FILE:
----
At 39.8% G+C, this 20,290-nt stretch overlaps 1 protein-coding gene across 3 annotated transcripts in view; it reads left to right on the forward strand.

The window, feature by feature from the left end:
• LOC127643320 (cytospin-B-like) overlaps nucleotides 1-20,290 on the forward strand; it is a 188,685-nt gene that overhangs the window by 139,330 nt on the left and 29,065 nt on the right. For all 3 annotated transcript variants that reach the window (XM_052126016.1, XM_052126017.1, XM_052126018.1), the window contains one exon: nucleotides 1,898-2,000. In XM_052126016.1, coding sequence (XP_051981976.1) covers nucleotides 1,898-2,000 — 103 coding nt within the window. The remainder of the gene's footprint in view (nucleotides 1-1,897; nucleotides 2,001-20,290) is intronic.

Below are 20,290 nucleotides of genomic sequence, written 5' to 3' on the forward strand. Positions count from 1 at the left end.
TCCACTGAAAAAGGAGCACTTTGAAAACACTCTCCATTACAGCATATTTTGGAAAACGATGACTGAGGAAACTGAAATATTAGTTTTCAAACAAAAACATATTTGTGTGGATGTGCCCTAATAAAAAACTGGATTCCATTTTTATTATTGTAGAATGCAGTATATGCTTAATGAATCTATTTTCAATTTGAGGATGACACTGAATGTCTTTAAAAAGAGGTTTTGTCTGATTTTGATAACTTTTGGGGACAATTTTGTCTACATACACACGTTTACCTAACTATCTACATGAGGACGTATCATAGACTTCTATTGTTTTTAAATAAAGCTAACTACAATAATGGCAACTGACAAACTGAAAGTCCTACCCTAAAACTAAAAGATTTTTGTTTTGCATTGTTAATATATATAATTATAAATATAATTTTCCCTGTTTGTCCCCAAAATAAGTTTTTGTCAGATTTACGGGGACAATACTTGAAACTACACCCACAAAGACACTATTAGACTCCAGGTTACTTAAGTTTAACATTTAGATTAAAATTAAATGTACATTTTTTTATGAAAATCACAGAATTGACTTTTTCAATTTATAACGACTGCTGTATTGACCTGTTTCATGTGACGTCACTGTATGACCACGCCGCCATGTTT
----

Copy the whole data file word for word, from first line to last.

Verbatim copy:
At 39.8% G+C, this 20,290-nt stretch overlaps 1 protein-coding gene across 3 annotated transcripts in view; it reads left to right on the forward strand.

The window, feature by feature from the left end:
• LOC127643320 (cytospin-B-like) overlaps nucleotides 1-20,290 on the forward strand; it is a 188,685-nt gene that overhangs the window by 139,330 nt on the left and 29,065 nt on the right. For all 3 annotated transcript variants that reach the window (XM_052126016.1, XM_052126017.1, XM_052126018.1), the window contains one exon: nucleotides 1,898-2,000. In XM_052126016.1, coding sequence (XP_051981976.1) covers nucleotides 1,898-2,000 — 103 coding nt within the window. The remainder of the gene's footprint in view (nucleotides 1-1,897; nucleotides 2,001-20,290) is intronic.

Below are 20,290 nucleotides of genomic sequence, written 5' to 3' on the forward strand. Positions count from 1 at the left end.
TCCACTGAAAAAGGAGCACTTTGAAAACACTCTCCATTACAGCATATTTTGGAAAACGATGACTGAGGAAACTGAAATATTAGTTTTCAAACAAAAACATATTTGTGTGGATGTGCCCTAATAAAAAACTGGATTCCATTTTTATTATTGTAGAATGCAGTATATGCTTAATGAATCTATTTTCAATTTGAGGATGACACTGAATGTCTTTAAAAAGAGGTTTTGTCTGATTTTGATAACTTTTGGGGACAATTTTGTCTACATACACACGTTTACCTAACTATCTACATGAGGACGTATCATAGACTTCTATTGTTTTTAAATAAAGCTAACTACAATAATGGCAACTGACAAACTGAAAGTCCTACCCTAAAACTAAAAGATTTTTGTTTTGCATTGTTAATATATATAATTATAAATATAATTTTCCCTGTTTGTCCCCAAAATAAGTTTTTGTCAGATTTACGGGGACAATACTTGAAACTACACCCACAAAGACACTATTAGACTCCAGGTTACTTAAGTTTAACATTTAGATTAAAATTAAATGTACATTTTTTTATGAAAATCACAGAATTGACTTTTTCAATTTATAACGACTGCTGTATTGACCTGTTTCATGTGACGTCACTGTATGACCACGCCGCCATGTTT